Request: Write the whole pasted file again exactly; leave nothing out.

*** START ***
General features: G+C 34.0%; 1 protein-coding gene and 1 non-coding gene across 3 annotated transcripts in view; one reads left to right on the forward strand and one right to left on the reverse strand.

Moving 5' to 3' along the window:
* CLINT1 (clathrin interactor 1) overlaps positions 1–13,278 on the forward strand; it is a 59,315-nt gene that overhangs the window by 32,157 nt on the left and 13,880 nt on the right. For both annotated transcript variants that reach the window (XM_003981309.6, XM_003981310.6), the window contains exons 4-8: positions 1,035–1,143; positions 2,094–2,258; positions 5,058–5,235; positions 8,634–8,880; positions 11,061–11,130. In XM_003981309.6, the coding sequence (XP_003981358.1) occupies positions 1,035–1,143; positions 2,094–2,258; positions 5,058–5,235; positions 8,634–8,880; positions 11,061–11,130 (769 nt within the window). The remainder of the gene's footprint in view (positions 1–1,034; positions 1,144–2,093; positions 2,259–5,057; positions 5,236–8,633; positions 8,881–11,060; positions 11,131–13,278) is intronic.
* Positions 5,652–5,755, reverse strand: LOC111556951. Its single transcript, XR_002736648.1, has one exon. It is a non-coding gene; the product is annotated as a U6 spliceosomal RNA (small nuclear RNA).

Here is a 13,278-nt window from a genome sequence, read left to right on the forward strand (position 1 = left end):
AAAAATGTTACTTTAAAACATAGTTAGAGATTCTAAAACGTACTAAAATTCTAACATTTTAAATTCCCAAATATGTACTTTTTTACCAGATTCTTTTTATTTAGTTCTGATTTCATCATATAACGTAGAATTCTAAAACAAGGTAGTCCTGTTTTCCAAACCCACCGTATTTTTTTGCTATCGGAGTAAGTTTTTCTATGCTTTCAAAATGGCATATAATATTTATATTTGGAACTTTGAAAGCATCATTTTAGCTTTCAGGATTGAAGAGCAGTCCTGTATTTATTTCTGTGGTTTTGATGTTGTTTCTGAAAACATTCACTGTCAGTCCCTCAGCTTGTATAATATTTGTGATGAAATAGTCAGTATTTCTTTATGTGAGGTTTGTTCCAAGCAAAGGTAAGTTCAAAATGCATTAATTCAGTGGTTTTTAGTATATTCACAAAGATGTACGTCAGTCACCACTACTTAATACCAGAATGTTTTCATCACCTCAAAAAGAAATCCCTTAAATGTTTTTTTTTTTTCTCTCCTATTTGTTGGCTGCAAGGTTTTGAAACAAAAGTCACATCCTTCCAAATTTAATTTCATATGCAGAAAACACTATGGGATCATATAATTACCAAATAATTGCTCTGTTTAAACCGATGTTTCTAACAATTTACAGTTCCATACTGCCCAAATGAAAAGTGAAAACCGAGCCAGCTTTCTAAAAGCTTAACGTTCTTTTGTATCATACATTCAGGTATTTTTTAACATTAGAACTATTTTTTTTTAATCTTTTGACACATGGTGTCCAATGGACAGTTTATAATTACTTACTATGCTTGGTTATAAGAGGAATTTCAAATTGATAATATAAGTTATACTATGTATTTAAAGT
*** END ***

General features: G+C 34.0%; 1 protein-coding gene and 1 non-coding gene across 3 annotated transcripts in view; one reads left to right on the forward strand and one right to left on the reverse strand.

Moving 5' to 3' along the window:
* CLINT1 (clathrin interactor 1) overlaps positions 1–13,278 on the forward strand; it is a 59,315-nt gene that overhangs the window by 32,157 nt on the left and 13,880 nt on the right. For both annotated transcript variants that reach the window (XM_003981309.6, XM_003981310.6), the window contains exons 4-8: positions 1,035–1,143; positions 2,094–2,258; positions 5,058–5,235; positions 8,634–8,880; positions 11,061–11,130. In XM_003981309.6, the coding sequence (XP_003981358.1) occupies positions 1,035–1,143; positions 2,094–2,258; positions 5,058–5,235; positions 8,634–8,880; positions 11,061–11,130 (769 nt within the window). The remainder of the gene's footprint in view (positions 1–1,034; positions 1,144–2,093; positions 2,259–5,057; positions 5,236–8,633; positions 8,881–11,060; positions 11,131–13,278) is intronic.
* Positions 5,652–5,755, reverse strand: LOC111556951. Its single transcript, XR_002736648.1, has one exon. It is a non-coding gene; the product is annotated as a U6 spliceosomal RNA (small nuclear RNA).

Here is a 13,278-nt window from a genome sequence, read left to right on the forward strand (position 1 = left end):
AAAAATGTTACTTTAAAACATAGTTAGAGATTCTAAAACGTACTAAAATTCTAACATTTTAAATTCCCAAATATGTACTTTTTTACCAGATTCTTTTTATTTAGTTCTGATTTCATCATATAACGTAGAATTCTAAAACAAGGTAGTCCTGTTTTCCAAACCCACCGTATTTTTTTGCTATCGGAGTAAGTTTTTCTATGCTTTCAAAATGGCATATAATATTTATATTTGGAACTTTGAAAGCATCATTTTAGCTTTCAGGATTGAAGAGCAGTCCTGTATTTATTTCTGTGGTTTTGATGTTGTTTCTGAAAACATTCACTGTCAGTCCCTCAGCTTGTATAATATTTGTGATGAAATAGTCAGTATTTCTTTATGTGAGGTTTGTTCCAAGCAAAGGTAAGTTCAAAATGCATTAATTCAGTGGTTTTTAGTATATTCACAAAGATGTACGTCAGTCACCACTACTTAATACCAGAATGTTTTCATCACCTCAAAAAGAAATCCCTTAAATGTTTTTTTTTTTTCTCTCCTATTTGTTGGCTGCAAGGTTTTGAAACAAAAGTCACATCCTTCCAAATTTAATTTCATATGCAGAAAACACTATGGGATCATATAATTACCAAATAATTGCTCTGTTTAAACCGATGTTTCTAACAATTTACAGTTCCATACTGCCCAAATGAAAAGTGAAAACCGAGCCAGCTTTCTAAAAGCTTAACGTTCTTTTGTATCATACATTCAGGTATTTTTTAACATTAGAACTATTTTTTTTTAATCTTTTGACACATGGTGTCCAATGGACAGTTTATAATTACTTACTATGCTTGGTTATAAGAGGAATTTCAAATTGATAATATAAGTTATACTATGTATTTAAAGT